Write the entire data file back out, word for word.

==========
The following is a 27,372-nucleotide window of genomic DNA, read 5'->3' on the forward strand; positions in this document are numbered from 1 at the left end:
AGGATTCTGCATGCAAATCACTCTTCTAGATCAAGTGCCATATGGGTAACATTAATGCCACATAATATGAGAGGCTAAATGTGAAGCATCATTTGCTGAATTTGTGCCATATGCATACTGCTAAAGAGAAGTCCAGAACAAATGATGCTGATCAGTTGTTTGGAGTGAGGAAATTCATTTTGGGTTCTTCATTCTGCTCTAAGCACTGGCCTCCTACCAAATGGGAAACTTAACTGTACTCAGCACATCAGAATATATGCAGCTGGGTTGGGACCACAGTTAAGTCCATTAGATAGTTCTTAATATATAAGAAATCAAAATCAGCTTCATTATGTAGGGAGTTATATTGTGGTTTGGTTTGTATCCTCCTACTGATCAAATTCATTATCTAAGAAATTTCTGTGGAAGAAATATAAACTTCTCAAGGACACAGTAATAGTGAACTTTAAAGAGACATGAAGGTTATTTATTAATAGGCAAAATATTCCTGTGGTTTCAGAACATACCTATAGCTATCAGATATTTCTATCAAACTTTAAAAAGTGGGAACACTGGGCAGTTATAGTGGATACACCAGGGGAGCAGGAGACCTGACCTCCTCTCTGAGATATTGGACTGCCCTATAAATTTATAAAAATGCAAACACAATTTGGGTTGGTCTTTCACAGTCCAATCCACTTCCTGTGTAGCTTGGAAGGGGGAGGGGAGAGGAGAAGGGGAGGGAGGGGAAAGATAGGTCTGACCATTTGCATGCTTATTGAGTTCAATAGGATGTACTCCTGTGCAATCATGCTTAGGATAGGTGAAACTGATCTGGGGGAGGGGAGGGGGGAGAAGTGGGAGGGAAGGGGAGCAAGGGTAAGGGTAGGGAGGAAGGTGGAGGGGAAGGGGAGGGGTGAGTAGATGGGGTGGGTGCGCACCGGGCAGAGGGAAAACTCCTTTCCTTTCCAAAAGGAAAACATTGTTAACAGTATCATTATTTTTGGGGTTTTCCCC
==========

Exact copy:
The following is a 27,372-nucleotide window of genomic DNA, read 5'->3' on the forward strand; positions in this document are numbered from 1 at the left end:
AGGATTCTGCATGCAAATCACTCTTCTAGATCAAGTGCCATATGGGTAACATTAATGCCACATAATATGAGAGGCTAAATGTGAAGCATCATTTGCTGAATTTGTGCCATATGCATACTGCTAAAGAGAAGTCCAGAACAAATGATGCTGATCAGTTGTTTGGAGTGAGGAAATTCATTTTGGGTTCTTCATTCTGCTCTAAGCACTGGCCTCCTACCAAATGGGAAACTTAACTGTACTCAGCACATCAGAATATATGCAGCTGGGTTGGGACCACAGTTAAGTCCATTAGATAGTTCTTAATATATAAGAAATCAAAATCAGCTTCATTATGTAGGGAGTTATATTGTGGTTTGGTTTGTATCCTCCTACTGATCAAATTCATTATCTAAGAAATTTCTGTGGAAGAAATATAAACTTCTCAAGGACACAGTAATAGTGAACTTTAAAGAGACATGAAGGTTATTTATTAATAGGCAAAATATTCCTGTGGTTTCAGAACATACCTATAGCTATCAGATATTTCTATCAAACTTTAAAAAGTGGGAACACTGGGCAGTTATAGTGGATACACCAGGGGAGCAGGAGACCTGACCTCCTCTCTGAGATATTGGACTGCCCTATAAATTTATAAAAATGCAAACACAATTTGGGTTGGTCTTTCACAGTCCAATCCACTTCCTGTGTAGCTTGGAAGGGGGAGGGGAGAGGAGAAGGGGAGGGAGGGGAAAGATAGGTCTGACCATTTGCATGCTTATTGAGTTCAATAGGATGTACTCCTGTGCAATCATGCTTAGGATAGGTGAAACTGATCTGGGGGAGGGGAGGGGGGAGAAGTGGGAGGGAAGGGGAGCAAGGGTAAGGGTAGGGAGGAAGGTGGAGGGGAAGGGGAGGGGTGAGTAGATGGGGTGGGTGCGCACCGGGCAGAGGGAAAACTCCTTTCCTTTCCAAAAGGAAAACATTGTTAACAGTATCATTATTTTTGGGGTTTTCCCC